President of the Hellenic Republic Karolos Papoulias, speaking during the ceremony on his awarding of an honourary doctorate by the International and European Studies Faculty of the Piraeus University, stressed the need for Europe to provide an overall, integrated reply to the crisis so as to convince citizens that the basic values and principles on which the EU was built remain topical and have a future.

President Papoulias expressed support for a balance to be found between fiscal discipline and the support policies of growth and employment for the protection of "social" Europe, while speaking of a "dramatic delay" by Europe in the issuing of a eurobond that "would intercept the momentum of those centres that aim at sinking national economies to gain from the gambling on bankruptcy."

He also warned of the risk from Europe's negligence not only of the prosperity of peoples being jeopardised but of the very undertaking of European integration as well.

President Papoulias, however, was categorical in saying that "we must not transfer to others, third parties, the self-evident reponsibilities that our governments of the past decades have," a member of which, as he said, was he himself as well and added that the chronic structural weaknesses of the Greek economy must not be underestimated because "they are mainly to blame for the widening of the crisis and constitute an obstacle for recovery."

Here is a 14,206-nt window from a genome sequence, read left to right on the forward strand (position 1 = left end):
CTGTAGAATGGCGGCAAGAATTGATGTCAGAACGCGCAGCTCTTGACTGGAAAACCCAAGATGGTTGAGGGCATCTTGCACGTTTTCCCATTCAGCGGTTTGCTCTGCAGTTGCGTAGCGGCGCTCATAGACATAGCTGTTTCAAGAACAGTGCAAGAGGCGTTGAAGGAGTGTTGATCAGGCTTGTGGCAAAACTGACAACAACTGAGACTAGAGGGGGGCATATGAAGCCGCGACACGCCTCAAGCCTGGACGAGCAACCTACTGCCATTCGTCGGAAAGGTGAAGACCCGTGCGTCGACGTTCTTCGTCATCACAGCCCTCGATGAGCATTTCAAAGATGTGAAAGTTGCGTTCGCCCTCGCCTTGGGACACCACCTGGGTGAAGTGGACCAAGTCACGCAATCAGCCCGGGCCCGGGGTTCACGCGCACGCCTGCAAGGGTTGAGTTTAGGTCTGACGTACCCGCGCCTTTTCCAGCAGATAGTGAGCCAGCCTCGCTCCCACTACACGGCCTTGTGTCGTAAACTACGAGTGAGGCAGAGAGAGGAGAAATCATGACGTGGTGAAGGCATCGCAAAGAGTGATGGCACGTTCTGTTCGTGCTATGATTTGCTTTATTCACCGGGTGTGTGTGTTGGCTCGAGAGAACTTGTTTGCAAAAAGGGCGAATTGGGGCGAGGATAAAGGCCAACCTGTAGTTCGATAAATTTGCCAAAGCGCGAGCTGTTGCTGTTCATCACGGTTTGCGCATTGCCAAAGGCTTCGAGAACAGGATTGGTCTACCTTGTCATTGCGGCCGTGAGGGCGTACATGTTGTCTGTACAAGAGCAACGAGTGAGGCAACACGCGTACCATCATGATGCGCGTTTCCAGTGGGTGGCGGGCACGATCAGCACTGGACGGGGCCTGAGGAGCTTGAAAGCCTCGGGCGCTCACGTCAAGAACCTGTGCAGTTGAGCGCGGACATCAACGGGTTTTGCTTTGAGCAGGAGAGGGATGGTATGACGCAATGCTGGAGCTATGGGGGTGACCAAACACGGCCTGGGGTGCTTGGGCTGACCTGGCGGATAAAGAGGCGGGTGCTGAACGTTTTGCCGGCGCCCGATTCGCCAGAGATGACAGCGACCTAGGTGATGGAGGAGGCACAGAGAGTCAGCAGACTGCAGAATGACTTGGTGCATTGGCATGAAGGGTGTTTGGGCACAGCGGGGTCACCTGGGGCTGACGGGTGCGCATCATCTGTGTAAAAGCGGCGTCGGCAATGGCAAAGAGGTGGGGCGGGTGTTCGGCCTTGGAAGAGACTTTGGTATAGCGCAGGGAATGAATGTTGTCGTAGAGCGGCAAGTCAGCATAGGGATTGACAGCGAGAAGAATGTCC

Referring to the country's foreign policy, President Papoulias said that it is governed by the principles of respect for International Law, the ability for decisive and effective defence of national independence and of national interests and of action in the privileged environment of the large European family. With these principles, Greece can define, as he said, policy regarding both the Balkans, the European Union, the Mediterranean and Turkey as well as the emerging China, India, Brazil, Iran and Russia, as well as "the awakening and rising of the Arab peoples who are claiming freedom and democracy," immigration and climatic change.

President Papoulias, however, appeared optimistic that both Greece and Europe will find their pace soon once again.